Now we are going to draw the process output to our game window in case something went wrong. If you followed this tutorial perfectly as described, no text should be drawn. In the code below you'll see I am setting a custom font named fnt_example, you will either need to create a font yourself that has this name or omit that line completely. The key thing is the text needs to not be cropped when drawn, so make the text small enough it is readable but will still fit in your game window or view-port for easy viewing. If you want to program a camera system to view the output text more power to you but that I won't be covering and it is a lot of unnecessary extra effort. The second line is where we actually draw the process output, should you have messed up following any steps thus far, text will draw and you will need to go back and review this tutorial to debug what the issue is based on what info is drawn.
Code: (gml) [Select]
draw_set_font(fnt_example);
draw_text(0, 0, process_output(nginx));

process_output(ind) will return the process output for the specified process index, that is, the running application process that was started using the exact same process index ind argument. To clear process output when you no longer need it and wish to free memory, call process_clear_out(ind) on the same exact process index value, in this case the value we have stored in the nginx global variable.

Done with Draw Event / Draw GUI. Now for Game End Event.

Now, create a Game End event in your controller object, and give it the following code to execute when triggered:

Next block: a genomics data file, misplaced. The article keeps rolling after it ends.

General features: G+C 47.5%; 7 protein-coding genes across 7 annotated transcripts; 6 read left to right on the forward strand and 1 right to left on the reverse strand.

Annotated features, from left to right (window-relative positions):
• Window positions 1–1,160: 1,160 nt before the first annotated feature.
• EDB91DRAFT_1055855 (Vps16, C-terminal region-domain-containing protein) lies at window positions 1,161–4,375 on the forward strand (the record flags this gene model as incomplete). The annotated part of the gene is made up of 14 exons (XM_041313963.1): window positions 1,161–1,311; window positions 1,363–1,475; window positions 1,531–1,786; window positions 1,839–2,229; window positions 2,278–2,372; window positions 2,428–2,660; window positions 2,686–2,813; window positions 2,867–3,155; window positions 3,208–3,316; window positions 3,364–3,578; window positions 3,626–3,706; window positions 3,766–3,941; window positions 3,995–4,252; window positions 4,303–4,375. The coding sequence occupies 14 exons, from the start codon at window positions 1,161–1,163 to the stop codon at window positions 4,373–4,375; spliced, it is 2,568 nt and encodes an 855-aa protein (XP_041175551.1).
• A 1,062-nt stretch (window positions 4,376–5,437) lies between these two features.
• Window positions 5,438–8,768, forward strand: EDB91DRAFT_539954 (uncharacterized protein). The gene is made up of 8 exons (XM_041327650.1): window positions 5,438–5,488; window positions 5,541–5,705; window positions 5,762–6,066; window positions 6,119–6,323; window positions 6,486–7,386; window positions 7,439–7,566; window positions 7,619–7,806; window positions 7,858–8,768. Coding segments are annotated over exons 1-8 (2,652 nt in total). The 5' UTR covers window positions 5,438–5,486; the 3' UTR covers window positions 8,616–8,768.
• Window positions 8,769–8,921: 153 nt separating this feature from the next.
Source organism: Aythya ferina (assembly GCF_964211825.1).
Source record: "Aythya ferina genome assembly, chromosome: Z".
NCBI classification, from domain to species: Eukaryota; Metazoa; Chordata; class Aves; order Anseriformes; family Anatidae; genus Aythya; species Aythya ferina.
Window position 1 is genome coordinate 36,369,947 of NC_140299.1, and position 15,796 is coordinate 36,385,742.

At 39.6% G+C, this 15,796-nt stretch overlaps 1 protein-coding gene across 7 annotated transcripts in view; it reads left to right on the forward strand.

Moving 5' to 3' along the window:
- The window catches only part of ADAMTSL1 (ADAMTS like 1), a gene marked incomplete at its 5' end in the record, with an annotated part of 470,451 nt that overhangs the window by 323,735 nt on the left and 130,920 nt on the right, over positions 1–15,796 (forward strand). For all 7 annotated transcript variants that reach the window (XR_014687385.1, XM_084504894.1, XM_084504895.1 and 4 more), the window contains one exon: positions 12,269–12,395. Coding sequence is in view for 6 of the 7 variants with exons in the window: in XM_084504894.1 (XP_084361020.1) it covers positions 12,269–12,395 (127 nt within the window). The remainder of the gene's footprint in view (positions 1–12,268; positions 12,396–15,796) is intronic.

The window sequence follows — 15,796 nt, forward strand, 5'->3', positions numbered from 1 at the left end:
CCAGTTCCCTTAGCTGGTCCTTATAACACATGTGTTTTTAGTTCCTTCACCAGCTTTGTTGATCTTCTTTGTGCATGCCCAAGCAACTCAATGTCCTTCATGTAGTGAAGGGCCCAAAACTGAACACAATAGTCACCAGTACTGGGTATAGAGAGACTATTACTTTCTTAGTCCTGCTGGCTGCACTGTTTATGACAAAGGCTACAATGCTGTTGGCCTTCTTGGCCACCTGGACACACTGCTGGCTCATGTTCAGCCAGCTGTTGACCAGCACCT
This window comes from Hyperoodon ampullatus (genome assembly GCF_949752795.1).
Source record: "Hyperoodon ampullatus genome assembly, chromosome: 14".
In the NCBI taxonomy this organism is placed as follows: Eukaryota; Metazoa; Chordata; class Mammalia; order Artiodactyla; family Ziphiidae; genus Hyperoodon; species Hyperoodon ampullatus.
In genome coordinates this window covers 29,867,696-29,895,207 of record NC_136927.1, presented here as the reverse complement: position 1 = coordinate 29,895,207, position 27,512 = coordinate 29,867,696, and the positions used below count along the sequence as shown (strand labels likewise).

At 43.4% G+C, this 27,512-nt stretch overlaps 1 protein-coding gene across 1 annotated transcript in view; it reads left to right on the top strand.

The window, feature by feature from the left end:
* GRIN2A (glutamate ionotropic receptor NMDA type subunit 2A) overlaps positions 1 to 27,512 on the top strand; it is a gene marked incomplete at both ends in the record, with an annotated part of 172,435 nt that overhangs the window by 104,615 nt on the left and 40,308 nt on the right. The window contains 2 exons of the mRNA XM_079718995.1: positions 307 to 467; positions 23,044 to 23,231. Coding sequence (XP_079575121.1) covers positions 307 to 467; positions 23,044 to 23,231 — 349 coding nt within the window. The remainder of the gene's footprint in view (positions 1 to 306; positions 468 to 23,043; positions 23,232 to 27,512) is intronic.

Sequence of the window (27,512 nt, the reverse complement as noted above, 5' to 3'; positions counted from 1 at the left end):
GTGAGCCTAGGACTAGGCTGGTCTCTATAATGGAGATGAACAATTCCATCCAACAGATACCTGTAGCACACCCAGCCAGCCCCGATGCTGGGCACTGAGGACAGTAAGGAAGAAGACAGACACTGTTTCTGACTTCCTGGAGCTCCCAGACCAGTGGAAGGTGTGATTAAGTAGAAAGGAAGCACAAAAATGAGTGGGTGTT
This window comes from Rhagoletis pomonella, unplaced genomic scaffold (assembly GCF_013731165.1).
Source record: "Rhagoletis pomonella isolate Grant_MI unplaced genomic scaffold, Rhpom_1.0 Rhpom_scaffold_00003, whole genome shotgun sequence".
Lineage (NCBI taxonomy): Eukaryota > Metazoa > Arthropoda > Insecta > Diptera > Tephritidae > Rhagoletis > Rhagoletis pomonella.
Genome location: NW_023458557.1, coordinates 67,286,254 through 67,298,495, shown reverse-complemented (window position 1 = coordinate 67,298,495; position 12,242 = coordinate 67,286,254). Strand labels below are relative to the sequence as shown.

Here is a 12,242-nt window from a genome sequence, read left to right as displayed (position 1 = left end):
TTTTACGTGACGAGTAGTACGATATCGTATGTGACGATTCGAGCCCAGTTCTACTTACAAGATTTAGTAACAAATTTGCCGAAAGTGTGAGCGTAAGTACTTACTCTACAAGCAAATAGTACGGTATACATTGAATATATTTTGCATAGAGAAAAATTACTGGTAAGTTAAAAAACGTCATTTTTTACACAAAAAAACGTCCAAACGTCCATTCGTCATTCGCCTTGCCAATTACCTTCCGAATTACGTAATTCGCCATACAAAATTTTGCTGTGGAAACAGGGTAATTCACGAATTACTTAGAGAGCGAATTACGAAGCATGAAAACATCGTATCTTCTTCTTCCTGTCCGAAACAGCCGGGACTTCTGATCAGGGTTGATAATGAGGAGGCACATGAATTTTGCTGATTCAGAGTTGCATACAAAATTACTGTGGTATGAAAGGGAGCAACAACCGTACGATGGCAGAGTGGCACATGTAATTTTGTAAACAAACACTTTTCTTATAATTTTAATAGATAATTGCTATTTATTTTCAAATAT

Code: (gml) [Select]
process_execute(999, @'"' + working_directory + @'nginx.exe" -s stop');
This will cause the nginx server to shut down automatically when you close the game, to prevent it running in the background after you are done with it. Notice I used process_execute(ind, command) which will run synchronously, unlike process_execute_async(ind, command) which is what we used earlier. For the process index ind argument I used 999 as the reserved value to represent this process to make room for other process indexes to be used throughout your program should you ever have the need to run 999 other processes (counting zero) simultaneously, this allows for that many if you count up without skipping a reserved value for each process you create. Though 999 is not required, you may use any ridiculously high number if you wish that is less than ULONG_MAX(=4294967295). The key thing is that every process you have running from your game or application must have a unique index when run and held in memory simultaneously. A process index also can not be negative nor can it have a decimal value.